Did you see that almost scandalous sounding promise Jesus made? He tells His disciples, “If you abide in me, and my words abide in you, ask whatever you wish, and it will be done for you,” John 15:7 (cf. John 14:13-14; 15:16). God doesn’t just maybe answer your prayer—ask whatever you wish, and it will be done for you. Or listen to Psalm 37:4, “Delight yourself in the Lord and He will give you the desires of your heart.” Friends, do you view prayer that way? This was precisely what Müller was wanting his entire life to testify to. As he read Psalm 81:10, “Open wide your mouths, and I will fill it,” he realized that God was eager provide for His children. John Calvin explains, “It follows, that the reason why God's blessings drop upon us in a sparing and slender manner is, because our mouth is too narrow.” The English puritan Thomas Case wrote in 1655, “You may easily over expect the creature, but you cannot over expect God…widen and dilate the desires and expectations of your souls, and God is able to fill every chink to the vastest capacity.” Or, as CS Lewis famously tells us, “It is not that our Lord finds our desires too strong, but too weak…we are far too easily pleased.” Paul prays, “Now to him who is able to do far more abundantly than all that we ask or think, according to the power at work within us,” Eph 3:20.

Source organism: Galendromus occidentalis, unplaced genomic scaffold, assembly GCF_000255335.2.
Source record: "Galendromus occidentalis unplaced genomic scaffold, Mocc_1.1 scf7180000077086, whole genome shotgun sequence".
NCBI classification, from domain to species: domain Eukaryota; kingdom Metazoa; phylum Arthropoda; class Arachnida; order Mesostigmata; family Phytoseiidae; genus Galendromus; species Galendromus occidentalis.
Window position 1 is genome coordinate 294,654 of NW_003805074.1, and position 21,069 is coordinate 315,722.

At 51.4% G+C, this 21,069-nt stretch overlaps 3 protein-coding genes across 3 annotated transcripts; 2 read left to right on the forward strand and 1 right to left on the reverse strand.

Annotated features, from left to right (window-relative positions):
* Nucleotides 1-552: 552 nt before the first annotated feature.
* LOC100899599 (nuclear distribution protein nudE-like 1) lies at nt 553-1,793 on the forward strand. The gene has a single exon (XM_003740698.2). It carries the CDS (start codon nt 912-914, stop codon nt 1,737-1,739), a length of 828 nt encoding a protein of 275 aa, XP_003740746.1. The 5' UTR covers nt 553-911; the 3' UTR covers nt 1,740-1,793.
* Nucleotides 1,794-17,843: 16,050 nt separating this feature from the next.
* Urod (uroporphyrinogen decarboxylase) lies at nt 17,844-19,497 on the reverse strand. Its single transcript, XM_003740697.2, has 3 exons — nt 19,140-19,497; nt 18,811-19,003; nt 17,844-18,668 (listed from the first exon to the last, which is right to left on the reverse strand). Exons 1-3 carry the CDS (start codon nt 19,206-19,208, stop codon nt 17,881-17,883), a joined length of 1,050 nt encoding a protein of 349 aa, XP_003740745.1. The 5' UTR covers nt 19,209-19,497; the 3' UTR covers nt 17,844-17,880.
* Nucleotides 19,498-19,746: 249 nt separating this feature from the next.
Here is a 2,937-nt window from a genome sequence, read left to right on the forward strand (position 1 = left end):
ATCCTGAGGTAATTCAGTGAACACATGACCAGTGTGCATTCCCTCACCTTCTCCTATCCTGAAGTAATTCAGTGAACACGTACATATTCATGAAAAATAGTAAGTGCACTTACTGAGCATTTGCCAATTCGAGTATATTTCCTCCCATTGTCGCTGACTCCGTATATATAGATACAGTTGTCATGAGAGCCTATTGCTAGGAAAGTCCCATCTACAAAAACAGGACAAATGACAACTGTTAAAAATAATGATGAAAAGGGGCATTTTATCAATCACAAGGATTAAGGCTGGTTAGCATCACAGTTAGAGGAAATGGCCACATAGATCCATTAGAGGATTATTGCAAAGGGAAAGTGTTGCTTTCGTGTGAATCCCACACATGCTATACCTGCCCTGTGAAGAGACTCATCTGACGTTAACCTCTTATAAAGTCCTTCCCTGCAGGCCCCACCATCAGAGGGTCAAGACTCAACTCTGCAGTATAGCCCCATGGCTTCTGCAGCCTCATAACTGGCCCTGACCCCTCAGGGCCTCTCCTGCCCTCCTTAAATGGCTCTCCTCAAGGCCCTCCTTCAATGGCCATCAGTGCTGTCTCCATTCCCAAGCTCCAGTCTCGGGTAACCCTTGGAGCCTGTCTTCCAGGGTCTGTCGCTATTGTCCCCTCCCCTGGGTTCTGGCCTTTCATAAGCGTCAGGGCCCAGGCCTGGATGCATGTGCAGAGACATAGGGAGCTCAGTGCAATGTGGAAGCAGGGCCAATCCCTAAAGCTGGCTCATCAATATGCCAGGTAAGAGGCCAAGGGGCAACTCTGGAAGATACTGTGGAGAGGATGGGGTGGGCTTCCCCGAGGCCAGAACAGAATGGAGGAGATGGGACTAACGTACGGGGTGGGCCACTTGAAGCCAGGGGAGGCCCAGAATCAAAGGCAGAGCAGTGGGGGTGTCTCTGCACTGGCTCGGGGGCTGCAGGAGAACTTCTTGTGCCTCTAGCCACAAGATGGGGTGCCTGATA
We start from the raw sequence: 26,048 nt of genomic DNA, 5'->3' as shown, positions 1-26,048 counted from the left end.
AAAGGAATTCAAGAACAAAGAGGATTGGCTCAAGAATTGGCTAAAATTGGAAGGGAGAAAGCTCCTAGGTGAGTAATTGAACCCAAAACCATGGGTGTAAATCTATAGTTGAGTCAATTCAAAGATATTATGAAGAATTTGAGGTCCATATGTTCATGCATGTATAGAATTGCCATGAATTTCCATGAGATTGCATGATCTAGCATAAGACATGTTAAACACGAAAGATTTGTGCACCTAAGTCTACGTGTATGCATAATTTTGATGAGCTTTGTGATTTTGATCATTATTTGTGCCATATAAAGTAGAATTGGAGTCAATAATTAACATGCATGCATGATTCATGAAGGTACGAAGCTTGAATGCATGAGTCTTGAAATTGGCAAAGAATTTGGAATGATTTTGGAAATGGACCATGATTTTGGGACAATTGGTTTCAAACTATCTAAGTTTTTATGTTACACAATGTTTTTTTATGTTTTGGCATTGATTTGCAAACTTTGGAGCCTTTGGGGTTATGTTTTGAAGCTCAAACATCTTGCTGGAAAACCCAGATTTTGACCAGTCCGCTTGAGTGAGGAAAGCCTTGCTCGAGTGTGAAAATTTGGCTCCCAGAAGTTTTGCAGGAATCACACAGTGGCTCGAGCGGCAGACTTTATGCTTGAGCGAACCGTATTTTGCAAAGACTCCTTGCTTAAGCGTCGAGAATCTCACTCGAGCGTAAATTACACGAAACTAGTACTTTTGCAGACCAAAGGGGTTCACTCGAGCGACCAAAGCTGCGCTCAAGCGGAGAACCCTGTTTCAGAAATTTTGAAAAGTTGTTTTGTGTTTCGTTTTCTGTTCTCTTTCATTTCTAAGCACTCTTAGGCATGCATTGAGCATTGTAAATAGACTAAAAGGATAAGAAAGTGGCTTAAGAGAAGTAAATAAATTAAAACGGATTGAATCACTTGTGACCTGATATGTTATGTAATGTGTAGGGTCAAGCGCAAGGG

Friends, perhaps our prayer life is so anemic because we just honestly do not expect much from God. Prayer is a kind “discipline” that we ought to do as good Christians, or it is a baptized form of what the world calls “mindfulness”—a kind of self-therapeutic meditation to center our mind and arrive at an emotional equilibrium. Or when we say we will pray for someone, we really are just wanting them to know that we care about them, or that we feel sorry for them. Is that what the Bible describes prayer as? No—prayer is a communication with the living, personal God that brings about actual change in the world.